Worshiped until the eighteenth century, if not even longer, Tammuz has been venerated on our world for close to six thousand years, in one form or another. The shepherd god, Tammuz is also known for his role in the growth of crops and other plants, which wither during the half of the year he spends imprisoned in Irkalla. Tammuz shepherds people in addition to sheep, however, which is why he often fuels keeper entreaties.

When invoking keeper, its possessor has the ability to forge an immediate, yet transient Fortune pool with one or more individuals. These people must be willing to engage in such a bond, for it inextricably ties their fates together while active. Once established, this new pool allows its members to donate any amount of Fortune to it that they choose, with a bonus amount of such equal to the power rank value of keeper.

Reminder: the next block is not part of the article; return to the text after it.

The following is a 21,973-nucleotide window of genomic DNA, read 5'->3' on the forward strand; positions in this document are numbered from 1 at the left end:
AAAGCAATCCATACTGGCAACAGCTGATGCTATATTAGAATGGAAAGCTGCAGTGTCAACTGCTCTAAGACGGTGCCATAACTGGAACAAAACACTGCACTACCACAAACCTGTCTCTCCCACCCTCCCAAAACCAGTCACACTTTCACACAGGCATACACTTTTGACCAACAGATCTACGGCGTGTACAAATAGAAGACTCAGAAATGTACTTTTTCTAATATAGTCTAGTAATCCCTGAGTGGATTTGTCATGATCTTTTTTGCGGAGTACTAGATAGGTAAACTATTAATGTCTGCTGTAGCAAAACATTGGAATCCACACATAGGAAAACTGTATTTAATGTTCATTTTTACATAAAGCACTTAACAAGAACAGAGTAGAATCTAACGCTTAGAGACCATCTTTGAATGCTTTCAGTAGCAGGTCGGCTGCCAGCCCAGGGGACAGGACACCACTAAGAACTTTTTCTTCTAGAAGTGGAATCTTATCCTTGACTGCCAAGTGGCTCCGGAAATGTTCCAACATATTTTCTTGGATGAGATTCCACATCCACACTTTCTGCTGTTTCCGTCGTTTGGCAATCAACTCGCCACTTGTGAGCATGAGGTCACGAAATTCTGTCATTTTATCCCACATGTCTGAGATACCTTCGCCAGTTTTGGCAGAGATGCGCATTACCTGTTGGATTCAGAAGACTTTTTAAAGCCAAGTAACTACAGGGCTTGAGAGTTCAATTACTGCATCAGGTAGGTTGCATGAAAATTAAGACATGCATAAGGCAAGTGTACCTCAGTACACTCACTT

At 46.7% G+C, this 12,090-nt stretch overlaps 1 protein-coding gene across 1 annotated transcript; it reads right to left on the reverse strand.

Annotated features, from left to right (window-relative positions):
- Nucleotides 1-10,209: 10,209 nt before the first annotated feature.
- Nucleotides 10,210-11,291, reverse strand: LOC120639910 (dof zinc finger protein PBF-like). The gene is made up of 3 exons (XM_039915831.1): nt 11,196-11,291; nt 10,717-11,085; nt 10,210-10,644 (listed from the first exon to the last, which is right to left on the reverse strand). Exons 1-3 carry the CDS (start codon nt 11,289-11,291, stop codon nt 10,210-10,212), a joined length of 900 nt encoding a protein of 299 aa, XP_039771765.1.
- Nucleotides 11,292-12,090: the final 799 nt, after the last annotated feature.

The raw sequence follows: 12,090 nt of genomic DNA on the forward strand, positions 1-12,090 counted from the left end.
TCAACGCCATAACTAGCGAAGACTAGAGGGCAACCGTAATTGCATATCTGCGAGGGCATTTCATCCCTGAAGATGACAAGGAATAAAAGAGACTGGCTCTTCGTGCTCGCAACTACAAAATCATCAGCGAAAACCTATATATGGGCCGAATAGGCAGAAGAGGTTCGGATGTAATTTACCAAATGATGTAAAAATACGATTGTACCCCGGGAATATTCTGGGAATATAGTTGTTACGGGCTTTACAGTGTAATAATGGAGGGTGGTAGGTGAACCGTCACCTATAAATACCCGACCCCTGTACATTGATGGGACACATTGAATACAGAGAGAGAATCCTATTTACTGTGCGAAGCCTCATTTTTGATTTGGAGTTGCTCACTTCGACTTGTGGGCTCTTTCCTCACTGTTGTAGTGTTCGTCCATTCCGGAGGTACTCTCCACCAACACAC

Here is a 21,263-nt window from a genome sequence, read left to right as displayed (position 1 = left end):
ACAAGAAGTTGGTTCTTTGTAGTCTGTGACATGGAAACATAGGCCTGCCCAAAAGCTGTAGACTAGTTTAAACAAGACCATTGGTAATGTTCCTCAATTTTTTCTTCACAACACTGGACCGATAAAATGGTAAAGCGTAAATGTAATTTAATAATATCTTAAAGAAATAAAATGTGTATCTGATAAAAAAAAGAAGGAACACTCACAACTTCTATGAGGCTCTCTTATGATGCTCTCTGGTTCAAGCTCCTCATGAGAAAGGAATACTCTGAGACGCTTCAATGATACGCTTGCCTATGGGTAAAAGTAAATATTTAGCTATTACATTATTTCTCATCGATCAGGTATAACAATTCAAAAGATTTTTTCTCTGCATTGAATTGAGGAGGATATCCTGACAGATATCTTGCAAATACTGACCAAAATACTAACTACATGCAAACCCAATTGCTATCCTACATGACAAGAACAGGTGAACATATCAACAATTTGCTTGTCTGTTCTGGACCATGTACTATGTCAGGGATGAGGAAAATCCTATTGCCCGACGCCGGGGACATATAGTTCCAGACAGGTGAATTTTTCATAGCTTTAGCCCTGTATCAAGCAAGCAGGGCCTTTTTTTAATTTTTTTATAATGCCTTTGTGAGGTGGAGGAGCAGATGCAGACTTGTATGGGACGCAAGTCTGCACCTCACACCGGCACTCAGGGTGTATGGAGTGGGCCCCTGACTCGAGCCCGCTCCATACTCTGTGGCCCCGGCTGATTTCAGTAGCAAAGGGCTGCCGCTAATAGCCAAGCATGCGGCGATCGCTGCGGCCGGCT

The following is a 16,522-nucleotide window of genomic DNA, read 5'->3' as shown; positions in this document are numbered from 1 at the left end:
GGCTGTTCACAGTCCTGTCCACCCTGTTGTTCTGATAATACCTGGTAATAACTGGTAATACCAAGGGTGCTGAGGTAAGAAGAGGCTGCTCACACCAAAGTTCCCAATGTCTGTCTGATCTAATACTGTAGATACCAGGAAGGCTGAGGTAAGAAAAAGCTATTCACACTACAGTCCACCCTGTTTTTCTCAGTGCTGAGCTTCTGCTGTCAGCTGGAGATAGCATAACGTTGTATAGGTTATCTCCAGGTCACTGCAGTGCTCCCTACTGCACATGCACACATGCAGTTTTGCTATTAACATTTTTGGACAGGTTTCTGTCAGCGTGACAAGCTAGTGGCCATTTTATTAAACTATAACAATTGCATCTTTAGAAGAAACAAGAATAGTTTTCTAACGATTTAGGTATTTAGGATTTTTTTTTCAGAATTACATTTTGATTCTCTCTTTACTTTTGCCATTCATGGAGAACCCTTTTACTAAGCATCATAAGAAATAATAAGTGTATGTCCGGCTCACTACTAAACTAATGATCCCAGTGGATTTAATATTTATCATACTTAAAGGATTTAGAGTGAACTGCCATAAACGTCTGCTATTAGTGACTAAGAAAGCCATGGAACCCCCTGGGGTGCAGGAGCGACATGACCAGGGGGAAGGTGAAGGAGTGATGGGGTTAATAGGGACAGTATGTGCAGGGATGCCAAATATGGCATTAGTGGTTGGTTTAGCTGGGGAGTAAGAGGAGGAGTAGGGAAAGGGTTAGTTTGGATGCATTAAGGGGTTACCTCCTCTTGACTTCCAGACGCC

But what's the difference between the use of keeper and a standard Fortune pool, you ask? For one thing, this pool can be formed and ended at the whims of keeper's wielder, without the usual temporal limitations on such. Furthermore, this pool can be forged in addition to whatever Fortune pool the character(s) involved are already in, making this the only way a character can belong to two Fortune pools at the same time.

This allows others ready access to one's own font of Fortune, greatly assisting them in the completion of their endeavors, whatever they may be. The only danger inherent to wielding keeper is the potential for Fortune loss due to the actions of others, particularly if keeper's wielder and other participants in the pool it generates operate under different moralities.


Type: Entreaty Spell (Nergal)
Duration: 1d10 turns + maintenance, if desired
Cost: 2 points per rank value